MountainTrue Raleigh Report
The MountainTrue Raleigh Report covers environmental politics and policy, with a focus on the issues that affect Western North Carolina. Sign up to get the Raleigh Report delivered to your inbox.
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Congratulations to all of us for getting through a particularly energetic and crowded primary election season. In this update, we will get you up to speed (quickly) about who in WNC won and lost on Tuesday, then turn our attention to the North Carolina General Assembly, which began its so-called “short session” on May 18.
Now that the months-long political mud wrestling match known as redistricting is over, it’s a good time to take a look at what the state’s new legislative and congressional maps mean for Western North Carolina. We won’t go over the legislature’s – and the courts’ – torturous path to finalizing districts maps. Suffice to say that the process reached its inglorious end with decisions by both the NC and US Supreme Courts. The House and Senate maps will remain in place for a decade, but the congressional map will be redrawn next year because it was imposed by a court rather than adopted by the legislature.
As you may know, lawmakers at the North Carolina General Assembly finally approved a budget in November after months of wrangling among themselves as well as with Governor Cooper. The new spending plan represents the first full budget approved by the legislature and...
After almost a full calendar year in session (to say nothing of a three-year delay since the last budget was approved) the North Carolina General Assembly has approved — and Governor Cooper has signed — a complete spending state plan, which now totals more than $25 billion annually.
On Wednesday, October 13, Governor Roy Cooper signed a bill called “Energy Solution for North Carolina” or HB 951. Standing behind a podium bearing the words Securing Our Clean Energy Future, Cooper confidently asserted “ … today I will sign a historic bill that gives us an extraordinary new tool in our fight against climate change. Today, North Carolina moves strongly into a reliable and affordable clean energy future.”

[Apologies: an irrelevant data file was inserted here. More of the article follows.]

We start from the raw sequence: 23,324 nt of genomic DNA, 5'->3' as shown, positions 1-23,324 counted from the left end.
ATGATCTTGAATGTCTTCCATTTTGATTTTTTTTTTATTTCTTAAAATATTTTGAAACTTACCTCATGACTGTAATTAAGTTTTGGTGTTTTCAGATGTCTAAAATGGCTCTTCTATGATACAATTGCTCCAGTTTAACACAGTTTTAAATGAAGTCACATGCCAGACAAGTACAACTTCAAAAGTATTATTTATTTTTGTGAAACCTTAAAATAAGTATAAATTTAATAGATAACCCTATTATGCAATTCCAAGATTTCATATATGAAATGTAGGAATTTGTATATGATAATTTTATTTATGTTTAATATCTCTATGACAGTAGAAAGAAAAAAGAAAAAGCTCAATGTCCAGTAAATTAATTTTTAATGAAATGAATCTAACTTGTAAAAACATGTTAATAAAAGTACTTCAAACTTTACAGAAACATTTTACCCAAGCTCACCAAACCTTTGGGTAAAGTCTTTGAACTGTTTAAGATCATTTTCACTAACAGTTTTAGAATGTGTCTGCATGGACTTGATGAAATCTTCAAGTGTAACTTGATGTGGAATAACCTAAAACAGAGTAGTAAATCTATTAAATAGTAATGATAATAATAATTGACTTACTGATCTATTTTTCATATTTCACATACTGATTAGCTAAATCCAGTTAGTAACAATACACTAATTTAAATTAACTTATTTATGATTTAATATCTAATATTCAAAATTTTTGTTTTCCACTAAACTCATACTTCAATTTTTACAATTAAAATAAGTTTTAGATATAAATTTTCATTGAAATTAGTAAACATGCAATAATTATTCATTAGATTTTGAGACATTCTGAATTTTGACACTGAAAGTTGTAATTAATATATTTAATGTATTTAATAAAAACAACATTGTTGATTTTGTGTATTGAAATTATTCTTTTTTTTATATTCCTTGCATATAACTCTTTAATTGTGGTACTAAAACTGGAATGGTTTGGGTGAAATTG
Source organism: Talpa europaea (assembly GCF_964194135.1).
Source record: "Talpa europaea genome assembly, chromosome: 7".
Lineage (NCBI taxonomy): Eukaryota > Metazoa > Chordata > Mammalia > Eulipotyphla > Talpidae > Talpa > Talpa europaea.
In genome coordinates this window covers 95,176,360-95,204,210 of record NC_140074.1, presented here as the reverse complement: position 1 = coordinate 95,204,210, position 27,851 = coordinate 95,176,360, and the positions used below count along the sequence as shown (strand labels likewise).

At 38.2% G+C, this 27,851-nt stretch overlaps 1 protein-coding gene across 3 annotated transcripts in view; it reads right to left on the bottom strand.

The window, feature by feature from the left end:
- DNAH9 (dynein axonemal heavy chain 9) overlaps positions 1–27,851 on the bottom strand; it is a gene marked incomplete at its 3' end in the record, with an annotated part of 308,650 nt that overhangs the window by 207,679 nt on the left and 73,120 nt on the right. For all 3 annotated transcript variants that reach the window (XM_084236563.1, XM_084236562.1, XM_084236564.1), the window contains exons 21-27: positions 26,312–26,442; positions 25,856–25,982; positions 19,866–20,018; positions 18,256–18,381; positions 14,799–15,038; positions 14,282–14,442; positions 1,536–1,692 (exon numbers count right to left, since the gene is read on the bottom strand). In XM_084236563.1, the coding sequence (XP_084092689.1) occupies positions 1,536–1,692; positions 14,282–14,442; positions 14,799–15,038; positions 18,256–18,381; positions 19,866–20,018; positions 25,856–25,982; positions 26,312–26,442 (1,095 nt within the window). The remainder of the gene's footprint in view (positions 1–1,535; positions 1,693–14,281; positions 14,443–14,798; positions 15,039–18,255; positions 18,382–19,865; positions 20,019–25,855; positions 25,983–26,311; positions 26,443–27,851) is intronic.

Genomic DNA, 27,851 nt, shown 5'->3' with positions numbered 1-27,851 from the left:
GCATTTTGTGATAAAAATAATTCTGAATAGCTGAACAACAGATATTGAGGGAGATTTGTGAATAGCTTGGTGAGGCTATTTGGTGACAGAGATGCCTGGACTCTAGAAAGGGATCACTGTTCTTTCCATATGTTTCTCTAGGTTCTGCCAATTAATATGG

Clearly, this wasn’t the same HB 951 that had been negotiated behind closed doors by House Republicans, Duke Energy, and other industry groups and passed by the House on a 57-49 vote in July.
This year’s state budget could include crucial investments in water quality, the environment, and public lands. We need your help to win support for much-needed funding to clean up WNC rivers and protect our environment. Take action today and help us win a better budget for our communities and the environment.
On the French Broad River, our data showed a sharp increase in E. coli levels several years ago – but while we knew E. coli was spiking, we couldn’t say for certain where it was coming from. We needed funding to do more sensitive eDNA testing and determine the major sources of E. coli in the river. That’s when our lobbying effort in Raleigh kicked in.
In this edition of the Raleigh Report, we take a look at Governor Cooper’s new appointee for DEQ Secretary and run down our WNC delegation and their committee appointments.
The North Carolina General Assembly is back in action for its 2021 session – and MountainTrue is ready with a list of requests for legislators to protect Western North Carolina’s natural resources.
In case you missed it, two of North Carolina’s environmental leaders got new, high profile jobs recently.
First, Secretary of the NC Department of Environmental Quality (NC DEQ) Michael S. Regan was appointed by President-Elect Joe Biden to lead the US Environmental Protection Agency (EPA). Prior to leading NC DEQ, Secretary Regan led clean energy expansion programs at the Environmental Defense Fund, and also served as an air quality expert at the EPA for almost a decade. You might remember that Secretary Regan also received hundreds of public comments from MountainTrue members and our allies calling for full excavation of North Carolina’s coal ash in 2019 – a decision he ultimately ordered, resulting in the largest coal ash cleanup in US history.